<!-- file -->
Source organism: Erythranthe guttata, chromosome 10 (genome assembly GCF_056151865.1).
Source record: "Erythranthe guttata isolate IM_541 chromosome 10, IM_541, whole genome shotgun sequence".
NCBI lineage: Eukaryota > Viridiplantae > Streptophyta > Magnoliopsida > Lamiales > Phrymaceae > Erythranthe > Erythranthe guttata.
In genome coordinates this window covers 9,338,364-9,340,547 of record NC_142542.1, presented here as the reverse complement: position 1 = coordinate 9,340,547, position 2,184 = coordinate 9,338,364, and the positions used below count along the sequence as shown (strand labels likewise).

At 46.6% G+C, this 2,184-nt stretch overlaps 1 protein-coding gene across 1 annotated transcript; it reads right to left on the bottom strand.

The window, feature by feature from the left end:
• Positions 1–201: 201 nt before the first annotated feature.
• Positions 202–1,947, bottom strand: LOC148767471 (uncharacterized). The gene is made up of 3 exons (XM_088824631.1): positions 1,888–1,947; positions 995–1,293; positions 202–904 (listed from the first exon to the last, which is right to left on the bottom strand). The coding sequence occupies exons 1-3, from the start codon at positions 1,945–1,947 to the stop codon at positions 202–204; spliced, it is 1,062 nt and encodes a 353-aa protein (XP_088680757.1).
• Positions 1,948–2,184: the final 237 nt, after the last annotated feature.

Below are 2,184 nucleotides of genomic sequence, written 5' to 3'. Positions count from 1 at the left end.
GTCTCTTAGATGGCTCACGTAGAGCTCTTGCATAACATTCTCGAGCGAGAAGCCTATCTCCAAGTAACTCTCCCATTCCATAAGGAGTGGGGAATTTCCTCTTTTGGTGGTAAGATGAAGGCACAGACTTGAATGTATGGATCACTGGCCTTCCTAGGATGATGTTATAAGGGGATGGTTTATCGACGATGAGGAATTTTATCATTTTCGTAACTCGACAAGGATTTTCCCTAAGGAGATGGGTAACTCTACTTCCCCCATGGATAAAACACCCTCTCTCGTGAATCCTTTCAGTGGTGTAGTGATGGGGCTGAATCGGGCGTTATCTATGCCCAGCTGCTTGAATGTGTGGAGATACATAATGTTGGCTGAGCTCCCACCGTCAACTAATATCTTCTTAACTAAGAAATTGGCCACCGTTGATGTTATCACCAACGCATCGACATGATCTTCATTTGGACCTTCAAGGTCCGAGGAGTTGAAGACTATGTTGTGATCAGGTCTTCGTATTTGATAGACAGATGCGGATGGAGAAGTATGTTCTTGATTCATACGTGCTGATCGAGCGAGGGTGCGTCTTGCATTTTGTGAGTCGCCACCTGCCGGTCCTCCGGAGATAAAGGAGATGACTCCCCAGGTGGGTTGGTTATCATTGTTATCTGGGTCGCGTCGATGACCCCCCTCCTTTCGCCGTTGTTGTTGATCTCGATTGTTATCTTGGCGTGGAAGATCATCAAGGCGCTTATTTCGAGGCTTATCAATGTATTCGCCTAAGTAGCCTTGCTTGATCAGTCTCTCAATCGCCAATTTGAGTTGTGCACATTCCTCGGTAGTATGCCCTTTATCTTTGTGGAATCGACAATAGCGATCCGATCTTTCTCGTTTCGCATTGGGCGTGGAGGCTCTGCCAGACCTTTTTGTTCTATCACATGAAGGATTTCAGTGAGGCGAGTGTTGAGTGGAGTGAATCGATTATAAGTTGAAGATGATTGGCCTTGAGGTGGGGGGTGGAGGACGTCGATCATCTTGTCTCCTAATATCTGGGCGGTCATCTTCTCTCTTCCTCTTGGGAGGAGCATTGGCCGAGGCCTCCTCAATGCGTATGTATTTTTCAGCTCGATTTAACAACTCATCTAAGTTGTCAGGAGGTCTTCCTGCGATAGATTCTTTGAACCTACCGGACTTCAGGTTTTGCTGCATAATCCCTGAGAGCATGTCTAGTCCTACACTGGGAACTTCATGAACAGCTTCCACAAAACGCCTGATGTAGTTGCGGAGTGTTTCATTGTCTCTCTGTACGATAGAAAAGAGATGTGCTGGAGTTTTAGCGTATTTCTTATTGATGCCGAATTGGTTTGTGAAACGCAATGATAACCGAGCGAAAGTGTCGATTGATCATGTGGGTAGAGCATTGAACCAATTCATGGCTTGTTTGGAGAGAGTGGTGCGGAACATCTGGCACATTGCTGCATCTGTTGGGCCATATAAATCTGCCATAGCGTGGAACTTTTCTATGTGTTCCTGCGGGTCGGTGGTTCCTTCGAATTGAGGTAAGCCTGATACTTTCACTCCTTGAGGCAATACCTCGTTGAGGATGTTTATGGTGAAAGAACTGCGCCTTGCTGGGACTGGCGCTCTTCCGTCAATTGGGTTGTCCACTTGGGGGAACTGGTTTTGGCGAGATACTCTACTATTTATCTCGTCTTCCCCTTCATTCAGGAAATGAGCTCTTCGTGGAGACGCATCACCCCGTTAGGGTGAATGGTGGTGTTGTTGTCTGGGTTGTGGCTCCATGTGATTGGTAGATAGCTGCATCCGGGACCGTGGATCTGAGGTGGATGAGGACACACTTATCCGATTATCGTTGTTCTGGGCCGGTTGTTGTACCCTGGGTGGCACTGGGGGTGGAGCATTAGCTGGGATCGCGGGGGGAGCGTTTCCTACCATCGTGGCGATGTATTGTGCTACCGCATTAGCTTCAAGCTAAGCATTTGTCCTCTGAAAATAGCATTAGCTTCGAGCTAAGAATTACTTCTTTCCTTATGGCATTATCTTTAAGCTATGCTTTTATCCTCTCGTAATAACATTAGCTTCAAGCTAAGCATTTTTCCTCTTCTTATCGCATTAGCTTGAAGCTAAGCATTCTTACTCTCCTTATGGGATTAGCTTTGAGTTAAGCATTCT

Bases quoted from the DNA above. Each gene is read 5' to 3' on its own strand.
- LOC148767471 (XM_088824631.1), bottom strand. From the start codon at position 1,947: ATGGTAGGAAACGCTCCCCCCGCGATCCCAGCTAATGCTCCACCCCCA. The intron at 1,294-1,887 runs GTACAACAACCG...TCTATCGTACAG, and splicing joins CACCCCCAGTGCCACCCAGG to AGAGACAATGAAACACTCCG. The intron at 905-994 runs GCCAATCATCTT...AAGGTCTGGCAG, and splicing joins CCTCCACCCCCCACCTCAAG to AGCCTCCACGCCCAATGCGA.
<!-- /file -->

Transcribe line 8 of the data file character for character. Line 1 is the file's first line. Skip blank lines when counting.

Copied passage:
• Positions 202–1,947, bottom strand: LOC148767471 (uncharacterized). The gene is made up of 3 exons (XM_088824631.1): positions 1,888–1,947; positions 995–1,293; positions 202–904 (listed from the first exon to the last, which is right to left on the bottom strand). The coding sequence occupies exons 1-3, from the start codon at positions 1,945–1,947 to the stop codon at positions 202–204; spliced, it is 1,062 nt and encodes a 353-aa protein (XP_088680757.1).